controversy surrounding parliamentary debates on the “agreement


The National Assembly of Namibia is discussing the billion-dollar aid proposed by the German authorities to “compensate” for the genocide of the Herero and Nama people in 1904 and 1908. This sum is intended to support various development projects over a period of time. Thirty years old. The agreement has been debated by the deputies since Tuesday. These discussions should have been held in June but they were postponed due to the pandemic. The Namibian government, in negotiations for 6 years with the German authorities, considers this text acceptable. This is not the view of several opposition parties, which are still strongly mobilized against this vote.

Hundreds of protesters marched in the capital to say “no to this agreement”. Some even climbed the portal at the entrance to the National Assembly to reach the doors of the building.

Several representatives of the political opposition have spoken publicly to the protesters, such as the mayor of Windhoek, Job Amupanda: “Parliament will not resolve the issue of genocide. The debates must take place on the street. Debates must take place within societies. The debates must take place with the traditional authorities! ”

No debates without representatives of the affected peoples Opponents sent a petition to the Vice-President of the National Assembly asking her not to continue the debates without representatives of the peoples affected by the genocide. The protesters also demand a sum greater than billions of dollars, and that it be directly allocated to the victims’ descendants.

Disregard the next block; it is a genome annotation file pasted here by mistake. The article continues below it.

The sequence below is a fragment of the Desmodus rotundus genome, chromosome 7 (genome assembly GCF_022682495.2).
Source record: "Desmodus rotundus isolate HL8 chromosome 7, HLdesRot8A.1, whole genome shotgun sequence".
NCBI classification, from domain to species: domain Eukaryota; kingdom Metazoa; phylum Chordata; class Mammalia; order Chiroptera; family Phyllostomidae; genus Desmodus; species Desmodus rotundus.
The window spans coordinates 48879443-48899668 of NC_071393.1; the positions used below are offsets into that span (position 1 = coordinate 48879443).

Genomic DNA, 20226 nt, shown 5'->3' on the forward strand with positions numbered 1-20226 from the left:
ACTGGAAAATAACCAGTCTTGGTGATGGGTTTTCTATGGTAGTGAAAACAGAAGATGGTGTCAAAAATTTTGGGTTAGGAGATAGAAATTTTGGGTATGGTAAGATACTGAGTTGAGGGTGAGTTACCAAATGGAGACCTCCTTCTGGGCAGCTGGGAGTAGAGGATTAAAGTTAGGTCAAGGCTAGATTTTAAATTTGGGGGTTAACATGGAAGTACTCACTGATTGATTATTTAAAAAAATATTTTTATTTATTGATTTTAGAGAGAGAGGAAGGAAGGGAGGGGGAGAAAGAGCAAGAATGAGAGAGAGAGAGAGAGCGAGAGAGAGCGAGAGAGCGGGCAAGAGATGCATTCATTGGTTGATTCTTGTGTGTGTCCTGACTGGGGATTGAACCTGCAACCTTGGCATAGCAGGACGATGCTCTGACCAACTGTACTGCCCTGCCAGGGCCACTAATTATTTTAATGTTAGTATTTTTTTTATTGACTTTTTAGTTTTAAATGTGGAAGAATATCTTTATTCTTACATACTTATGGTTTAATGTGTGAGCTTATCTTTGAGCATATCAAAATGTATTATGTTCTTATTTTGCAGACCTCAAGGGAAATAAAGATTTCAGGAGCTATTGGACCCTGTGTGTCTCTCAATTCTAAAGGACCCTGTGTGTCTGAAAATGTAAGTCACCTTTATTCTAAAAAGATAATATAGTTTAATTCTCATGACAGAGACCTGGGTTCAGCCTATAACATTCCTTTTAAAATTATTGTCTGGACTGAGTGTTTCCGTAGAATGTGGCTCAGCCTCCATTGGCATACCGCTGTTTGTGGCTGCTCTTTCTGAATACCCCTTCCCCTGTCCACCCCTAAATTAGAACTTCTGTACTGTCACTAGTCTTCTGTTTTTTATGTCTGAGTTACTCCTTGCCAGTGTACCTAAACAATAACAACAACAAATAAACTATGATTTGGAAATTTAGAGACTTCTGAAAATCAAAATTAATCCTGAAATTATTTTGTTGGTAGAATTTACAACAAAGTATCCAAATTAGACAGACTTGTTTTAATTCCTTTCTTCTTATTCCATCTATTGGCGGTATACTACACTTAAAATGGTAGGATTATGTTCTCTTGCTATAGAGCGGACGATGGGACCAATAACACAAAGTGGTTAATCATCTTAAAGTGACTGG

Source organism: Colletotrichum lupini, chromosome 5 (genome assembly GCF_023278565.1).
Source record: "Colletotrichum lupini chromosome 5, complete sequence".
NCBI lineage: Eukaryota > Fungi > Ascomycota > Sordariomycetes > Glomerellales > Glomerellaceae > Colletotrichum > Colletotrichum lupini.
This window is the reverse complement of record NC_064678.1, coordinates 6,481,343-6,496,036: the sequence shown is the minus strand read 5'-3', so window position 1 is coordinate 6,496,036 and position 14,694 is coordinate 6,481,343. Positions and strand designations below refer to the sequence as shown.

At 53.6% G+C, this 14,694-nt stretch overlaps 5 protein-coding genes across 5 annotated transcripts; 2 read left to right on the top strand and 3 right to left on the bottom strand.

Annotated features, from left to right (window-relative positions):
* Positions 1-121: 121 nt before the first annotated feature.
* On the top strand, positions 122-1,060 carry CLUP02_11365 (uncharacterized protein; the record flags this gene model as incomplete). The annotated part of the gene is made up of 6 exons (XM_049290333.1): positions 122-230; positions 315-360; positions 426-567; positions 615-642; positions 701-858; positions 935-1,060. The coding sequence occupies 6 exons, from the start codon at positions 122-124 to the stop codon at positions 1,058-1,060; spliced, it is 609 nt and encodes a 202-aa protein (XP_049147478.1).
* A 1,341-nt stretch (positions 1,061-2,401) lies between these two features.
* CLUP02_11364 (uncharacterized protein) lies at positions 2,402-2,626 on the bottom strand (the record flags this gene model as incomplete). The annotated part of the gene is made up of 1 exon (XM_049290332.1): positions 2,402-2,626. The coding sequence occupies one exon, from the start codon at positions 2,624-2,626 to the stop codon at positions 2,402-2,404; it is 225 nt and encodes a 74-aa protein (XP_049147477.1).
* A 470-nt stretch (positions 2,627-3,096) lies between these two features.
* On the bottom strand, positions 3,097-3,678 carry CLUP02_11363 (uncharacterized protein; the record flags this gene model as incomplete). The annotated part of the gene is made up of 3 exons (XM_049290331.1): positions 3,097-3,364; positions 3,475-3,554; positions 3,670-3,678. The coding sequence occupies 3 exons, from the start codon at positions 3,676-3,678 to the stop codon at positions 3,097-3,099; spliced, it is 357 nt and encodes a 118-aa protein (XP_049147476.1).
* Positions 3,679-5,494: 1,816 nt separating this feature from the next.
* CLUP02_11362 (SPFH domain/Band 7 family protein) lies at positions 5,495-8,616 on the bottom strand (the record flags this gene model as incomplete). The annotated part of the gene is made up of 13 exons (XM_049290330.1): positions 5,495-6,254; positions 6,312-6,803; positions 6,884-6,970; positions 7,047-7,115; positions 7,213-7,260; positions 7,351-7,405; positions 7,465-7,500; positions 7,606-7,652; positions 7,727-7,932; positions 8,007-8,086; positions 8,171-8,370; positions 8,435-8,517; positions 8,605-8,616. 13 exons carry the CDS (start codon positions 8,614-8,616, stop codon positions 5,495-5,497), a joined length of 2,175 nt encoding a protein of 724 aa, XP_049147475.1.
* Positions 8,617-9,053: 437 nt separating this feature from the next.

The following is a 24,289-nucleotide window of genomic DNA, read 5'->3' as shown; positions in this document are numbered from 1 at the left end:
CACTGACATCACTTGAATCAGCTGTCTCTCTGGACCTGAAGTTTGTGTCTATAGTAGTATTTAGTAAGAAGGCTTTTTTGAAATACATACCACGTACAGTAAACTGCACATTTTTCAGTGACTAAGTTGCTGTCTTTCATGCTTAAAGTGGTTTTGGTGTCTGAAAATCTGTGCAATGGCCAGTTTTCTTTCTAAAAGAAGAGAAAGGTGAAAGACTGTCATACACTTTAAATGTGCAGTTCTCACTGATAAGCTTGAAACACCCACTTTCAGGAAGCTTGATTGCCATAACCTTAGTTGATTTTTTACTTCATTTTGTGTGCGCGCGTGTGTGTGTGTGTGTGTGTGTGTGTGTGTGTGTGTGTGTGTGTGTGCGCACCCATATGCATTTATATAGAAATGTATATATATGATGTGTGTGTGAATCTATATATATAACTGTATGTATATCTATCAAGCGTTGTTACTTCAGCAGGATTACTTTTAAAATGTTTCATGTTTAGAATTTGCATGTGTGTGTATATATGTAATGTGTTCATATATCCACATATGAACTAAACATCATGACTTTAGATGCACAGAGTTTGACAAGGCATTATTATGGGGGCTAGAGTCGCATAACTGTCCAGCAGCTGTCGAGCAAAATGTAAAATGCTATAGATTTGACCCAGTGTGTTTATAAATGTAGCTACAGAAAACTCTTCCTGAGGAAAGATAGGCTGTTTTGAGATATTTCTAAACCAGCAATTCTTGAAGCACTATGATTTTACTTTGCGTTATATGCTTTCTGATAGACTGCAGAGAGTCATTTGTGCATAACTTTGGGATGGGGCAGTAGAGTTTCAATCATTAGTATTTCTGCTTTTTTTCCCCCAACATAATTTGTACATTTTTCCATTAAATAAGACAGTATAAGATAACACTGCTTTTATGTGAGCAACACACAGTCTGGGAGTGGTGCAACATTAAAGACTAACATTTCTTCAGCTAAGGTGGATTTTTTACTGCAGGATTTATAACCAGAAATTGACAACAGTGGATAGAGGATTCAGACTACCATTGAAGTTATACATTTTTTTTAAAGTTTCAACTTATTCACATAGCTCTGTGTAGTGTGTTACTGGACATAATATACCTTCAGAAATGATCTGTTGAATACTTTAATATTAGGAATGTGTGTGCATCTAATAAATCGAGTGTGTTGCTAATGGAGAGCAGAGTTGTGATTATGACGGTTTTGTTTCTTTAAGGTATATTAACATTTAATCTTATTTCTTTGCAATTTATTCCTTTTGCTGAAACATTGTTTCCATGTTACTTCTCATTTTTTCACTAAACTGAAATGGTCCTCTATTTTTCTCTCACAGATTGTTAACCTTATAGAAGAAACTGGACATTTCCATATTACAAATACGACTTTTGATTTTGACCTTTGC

Within the National Assembly, the debates are lively. “We must have in our hands the declaration that is about to be signed!” Lies Esther Muinjangue, Deputy Minister of Health, against this agreement.

Discussions continue. If the text is voted, opponents have promised to continue to make their voices heard.

The German authorities had announced that they wanted to go to the country once the agreement had been signed by the two parties, in particular to make an official apology.

Also read:Genocide in Namibia: Berlin rejects claim for damages


This website uses cookies to improve your experience. We'll assume you're ok with this, but you can opt-out if you wish. Accept Read More